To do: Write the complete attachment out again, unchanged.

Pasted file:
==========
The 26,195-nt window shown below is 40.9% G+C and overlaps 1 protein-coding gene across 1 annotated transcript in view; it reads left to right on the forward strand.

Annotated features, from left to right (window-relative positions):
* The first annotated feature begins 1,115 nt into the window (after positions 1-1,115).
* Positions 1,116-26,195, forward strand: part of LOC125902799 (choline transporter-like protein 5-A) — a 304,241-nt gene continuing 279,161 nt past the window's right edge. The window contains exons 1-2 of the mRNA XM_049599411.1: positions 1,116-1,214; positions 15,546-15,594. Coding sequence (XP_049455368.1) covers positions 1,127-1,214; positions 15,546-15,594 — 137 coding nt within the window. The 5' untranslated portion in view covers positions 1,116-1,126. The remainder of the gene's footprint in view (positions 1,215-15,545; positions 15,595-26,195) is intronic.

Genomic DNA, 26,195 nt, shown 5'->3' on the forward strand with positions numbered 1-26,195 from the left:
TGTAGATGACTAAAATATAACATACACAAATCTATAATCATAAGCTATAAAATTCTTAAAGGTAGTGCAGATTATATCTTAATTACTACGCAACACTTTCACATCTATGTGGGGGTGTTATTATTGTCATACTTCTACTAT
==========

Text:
The 26,195-nt window shown below is 40.9% G+C and overlaps 1 protein-coding gene across 1 annotated transcript in view; it reads left to right on the forward strand.

Annotated features, from left to right (window-relative positions):
* The first annotated feature begins 1,115 nt into the window (after positions 1-1,115).
* Positions 1,116-26,195, forward strand: part of LOC125902799 (choline transporter-like protein 5-A) — a 304,241-nt gene continuing 279,161 nt past the window's right edge. The window contains exons 1-2 of the mRNA XM_049599411.1: positions 1,116-1,214; positions 15,546-15,594. Coding sequence (XP_049455368.1) covers positions 1,127-1,214; positions 15,546-15,594 — 137 coding nt within the window. The 5' untranslated portion in view covers positions 1,116-1,126. The remainder of the gene's footprint in view (positions 1,215-15,545; positions 15,595-26,195) is intronic.

Genomic DNA, 26,195 nt, shown 5'->3' on the forward strand with positions numbered 1-26,195 from the left:
TGTAGATGACTAAAATATAACATACACAAATCTATAATCATAAGCTATAAAATTCTTAAAGGTAGTGCAGATTATATCTTAATTACTACGCAACACTTTCACATCTATGTGGGGGTGTTATTATTGTCATACTTCTACTAT